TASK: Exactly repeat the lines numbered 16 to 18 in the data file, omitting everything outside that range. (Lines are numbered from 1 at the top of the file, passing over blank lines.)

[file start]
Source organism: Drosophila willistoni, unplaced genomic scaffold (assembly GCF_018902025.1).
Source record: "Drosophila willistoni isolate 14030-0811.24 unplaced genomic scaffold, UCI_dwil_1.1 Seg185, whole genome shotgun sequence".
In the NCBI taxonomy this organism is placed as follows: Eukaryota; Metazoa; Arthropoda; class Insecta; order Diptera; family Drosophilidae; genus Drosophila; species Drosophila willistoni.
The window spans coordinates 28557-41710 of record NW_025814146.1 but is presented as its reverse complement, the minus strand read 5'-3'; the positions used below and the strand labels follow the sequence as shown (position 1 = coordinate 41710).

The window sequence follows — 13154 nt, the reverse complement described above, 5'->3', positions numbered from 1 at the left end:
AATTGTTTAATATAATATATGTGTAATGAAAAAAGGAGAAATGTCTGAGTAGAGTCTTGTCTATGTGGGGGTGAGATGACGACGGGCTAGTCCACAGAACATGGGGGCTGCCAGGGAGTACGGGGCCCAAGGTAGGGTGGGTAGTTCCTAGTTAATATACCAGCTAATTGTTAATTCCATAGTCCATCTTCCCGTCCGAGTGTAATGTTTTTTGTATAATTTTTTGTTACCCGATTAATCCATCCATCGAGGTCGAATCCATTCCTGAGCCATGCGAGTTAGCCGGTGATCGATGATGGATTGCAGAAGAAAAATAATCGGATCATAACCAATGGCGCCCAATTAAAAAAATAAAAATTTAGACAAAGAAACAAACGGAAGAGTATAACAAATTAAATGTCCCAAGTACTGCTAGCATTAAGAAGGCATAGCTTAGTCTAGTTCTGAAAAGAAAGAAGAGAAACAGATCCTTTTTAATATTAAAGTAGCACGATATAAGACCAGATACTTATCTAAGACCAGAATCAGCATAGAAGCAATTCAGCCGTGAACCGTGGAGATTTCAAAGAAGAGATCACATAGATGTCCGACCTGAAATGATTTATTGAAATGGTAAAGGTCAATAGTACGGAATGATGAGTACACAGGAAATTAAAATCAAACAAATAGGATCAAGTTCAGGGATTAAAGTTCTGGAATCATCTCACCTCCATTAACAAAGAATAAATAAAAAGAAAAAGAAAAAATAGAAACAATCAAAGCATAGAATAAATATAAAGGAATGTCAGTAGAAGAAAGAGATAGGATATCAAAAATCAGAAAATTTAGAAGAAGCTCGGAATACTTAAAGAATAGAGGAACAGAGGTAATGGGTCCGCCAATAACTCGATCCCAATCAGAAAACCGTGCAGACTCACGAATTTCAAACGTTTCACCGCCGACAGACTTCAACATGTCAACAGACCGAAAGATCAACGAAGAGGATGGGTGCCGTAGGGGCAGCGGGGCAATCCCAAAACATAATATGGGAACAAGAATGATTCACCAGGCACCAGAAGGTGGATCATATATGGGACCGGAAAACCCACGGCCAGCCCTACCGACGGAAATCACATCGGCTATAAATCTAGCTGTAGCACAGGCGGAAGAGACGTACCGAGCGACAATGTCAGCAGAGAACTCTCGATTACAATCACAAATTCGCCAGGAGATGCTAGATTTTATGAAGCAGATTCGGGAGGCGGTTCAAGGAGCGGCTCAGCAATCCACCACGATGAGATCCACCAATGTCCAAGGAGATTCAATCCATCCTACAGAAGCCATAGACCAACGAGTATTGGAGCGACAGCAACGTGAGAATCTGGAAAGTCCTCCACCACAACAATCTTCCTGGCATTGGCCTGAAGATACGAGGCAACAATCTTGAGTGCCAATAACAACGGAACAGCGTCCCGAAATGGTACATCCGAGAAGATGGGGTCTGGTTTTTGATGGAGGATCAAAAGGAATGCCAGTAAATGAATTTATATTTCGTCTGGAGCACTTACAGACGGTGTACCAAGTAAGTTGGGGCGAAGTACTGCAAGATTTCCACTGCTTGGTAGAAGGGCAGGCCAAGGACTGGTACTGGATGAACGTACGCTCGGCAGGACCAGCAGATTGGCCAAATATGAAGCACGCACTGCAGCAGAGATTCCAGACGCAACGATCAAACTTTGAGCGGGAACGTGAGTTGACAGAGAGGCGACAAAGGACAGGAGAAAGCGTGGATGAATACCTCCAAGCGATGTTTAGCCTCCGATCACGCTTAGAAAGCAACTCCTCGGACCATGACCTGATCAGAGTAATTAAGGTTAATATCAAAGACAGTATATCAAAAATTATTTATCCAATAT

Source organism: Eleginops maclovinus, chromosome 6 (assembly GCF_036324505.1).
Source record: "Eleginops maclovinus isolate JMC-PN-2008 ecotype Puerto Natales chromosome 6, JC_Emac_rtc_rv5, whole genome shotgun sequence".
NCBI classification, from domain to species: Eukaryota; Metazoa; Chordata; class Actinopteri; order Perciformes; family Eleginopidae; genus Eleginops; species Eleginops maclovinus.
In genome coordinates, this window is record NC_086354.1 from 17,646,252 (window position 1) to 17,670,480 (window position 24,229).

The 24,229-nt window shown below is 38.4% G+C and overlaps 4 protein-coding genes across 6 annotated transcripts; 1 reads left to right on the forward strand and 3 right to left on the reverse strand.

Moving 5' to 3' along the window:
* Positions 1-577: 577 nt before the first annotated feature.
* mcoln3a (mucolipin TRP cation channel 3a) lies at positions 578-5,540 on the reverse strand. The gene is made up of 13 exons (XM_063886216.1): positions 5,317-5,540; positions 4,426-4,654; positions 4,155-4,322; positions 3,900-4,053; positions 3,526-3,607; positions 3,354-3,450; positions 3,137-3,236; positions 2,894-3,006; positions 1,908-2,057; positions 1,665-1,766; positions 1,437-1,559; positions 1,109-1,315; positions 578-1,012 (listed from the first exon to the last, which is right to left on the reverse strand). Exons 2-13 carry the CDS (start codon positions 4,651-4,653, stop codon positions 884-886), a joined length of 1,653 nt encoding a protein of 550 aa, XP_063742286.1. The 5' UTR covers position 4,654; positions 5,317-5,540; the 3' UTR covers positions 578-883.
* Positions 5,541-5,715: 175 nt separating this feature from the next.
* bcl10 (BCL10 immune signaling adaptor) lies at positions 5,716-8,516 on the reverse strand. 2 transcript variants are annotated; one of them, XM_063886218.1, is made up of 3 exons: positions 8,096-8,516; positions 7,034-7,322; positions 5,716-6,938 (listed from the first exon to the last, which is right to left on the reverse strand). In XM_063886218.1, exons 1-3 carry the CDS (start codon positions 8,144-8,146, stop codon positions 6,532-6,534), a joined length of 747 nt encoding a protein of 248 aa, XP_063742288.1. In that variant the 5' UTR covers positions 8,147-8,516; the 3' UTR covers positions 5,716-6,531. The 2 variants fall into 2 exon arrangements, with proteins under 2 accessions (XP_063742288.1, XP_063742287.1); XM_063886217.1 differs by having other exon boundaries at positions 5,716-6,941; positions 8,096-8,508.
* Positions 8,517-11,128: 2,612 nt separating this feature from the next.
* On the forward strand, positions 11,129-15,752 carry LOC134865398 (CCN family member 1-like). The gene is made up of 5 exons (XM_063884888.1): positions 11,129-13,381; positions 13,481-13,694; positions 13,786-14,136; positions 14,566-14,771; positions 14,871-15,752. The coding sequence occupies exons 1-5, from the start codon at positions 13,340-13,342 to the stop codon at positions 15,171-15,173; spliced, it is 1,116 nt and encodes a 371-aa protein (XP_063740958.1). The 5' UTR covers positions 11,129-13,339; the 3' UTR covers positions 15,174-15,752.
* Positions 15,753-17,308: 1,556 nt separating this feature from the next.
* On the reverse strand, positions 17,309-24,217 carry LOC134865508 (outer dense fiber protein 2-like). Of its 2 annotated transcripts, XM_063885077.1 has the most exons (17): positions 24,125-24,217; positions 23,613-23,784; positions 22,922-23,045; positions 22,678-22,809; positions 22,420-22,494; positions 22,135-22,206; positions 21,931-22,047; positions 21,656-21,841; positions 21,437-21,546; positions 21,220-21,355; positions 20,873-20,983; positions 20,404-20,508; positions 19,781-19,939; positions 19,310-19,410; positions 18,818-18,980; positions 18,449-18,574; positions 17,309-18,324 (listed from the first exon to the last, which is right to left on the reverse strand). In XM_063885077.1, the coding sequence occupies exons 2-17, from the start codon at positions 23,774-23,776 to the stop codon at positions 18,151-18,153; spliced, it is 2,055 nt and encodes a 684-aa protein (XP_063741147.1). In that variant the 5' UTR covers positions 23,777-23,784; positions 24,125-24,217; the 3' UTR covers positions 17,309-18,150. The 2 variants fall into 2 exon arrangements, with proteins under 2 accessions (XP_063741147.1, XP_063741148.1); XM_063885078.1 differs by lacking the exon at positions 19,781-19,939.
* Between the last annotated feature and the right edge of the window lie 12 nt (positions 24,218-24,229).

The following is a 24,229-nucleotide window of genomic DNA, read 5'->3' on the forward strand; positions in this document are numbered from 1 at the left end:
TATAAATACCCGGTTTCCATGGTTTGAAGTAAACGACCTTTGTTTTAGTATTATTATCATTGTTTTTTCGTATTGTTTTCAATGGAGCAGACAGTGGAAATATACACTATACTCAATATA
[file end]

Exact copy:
* bcl10 (BCL10 immune signaling adaptor) lies at positions 5,716-8,516 on the reverse strand. 2 transcript variants are annotated; one of them, XM_063886218.1, is made up of 3 exons: positions 8,096-8,516; positions 7,034-7,322; positions 5,716-6,938 (listed from the first exon to the last, which is right to left on the reverse strand). In XM_063886218.1, exons 1-3 carry the CDS (start codon positions 8,144-8,146, stop codon positions 6,532-6,534), a joined length of 747 nt encoding a protein of 248 aa, XP_063742288.1. In that variant the 5' UTR covers positions 8,147-8,516; the 3' UTR covers positions 5,716-6,531. The 2 variants fall into 2 exon arrangements, with proteins under 2 accessions (XP_063742288.1, XP_063742287.1); XM_063886217.1 differs by having other exon boundaries at positions 5,716-6,941; positions 8,096-8,508.
* Positions 8,517-11,128: 2,612 nt separating this feature from the next.
* On the forward strand, positions 11,129-15,752 carry LOC134865398 (CCN family member 1-like). The gene is made up of 5 exons (XM_063884888.1): positions 11,129-13,381; positions 13,481-13,694; positions 13,786-14,136; positions 14,566-14,771; positions 14,871-15,752. The coding sequence occupies exons 1-5, from the start codon at positions 13,340-13,342 to the stop codon at positions 15,171-15,173; spliced, it is 1,116 nt and encodes a 371-aa protein (XP_063740958.1). The 5' UTR covers positions 11,129-13,339; the 3' UTR covers positions 15,174-15,752.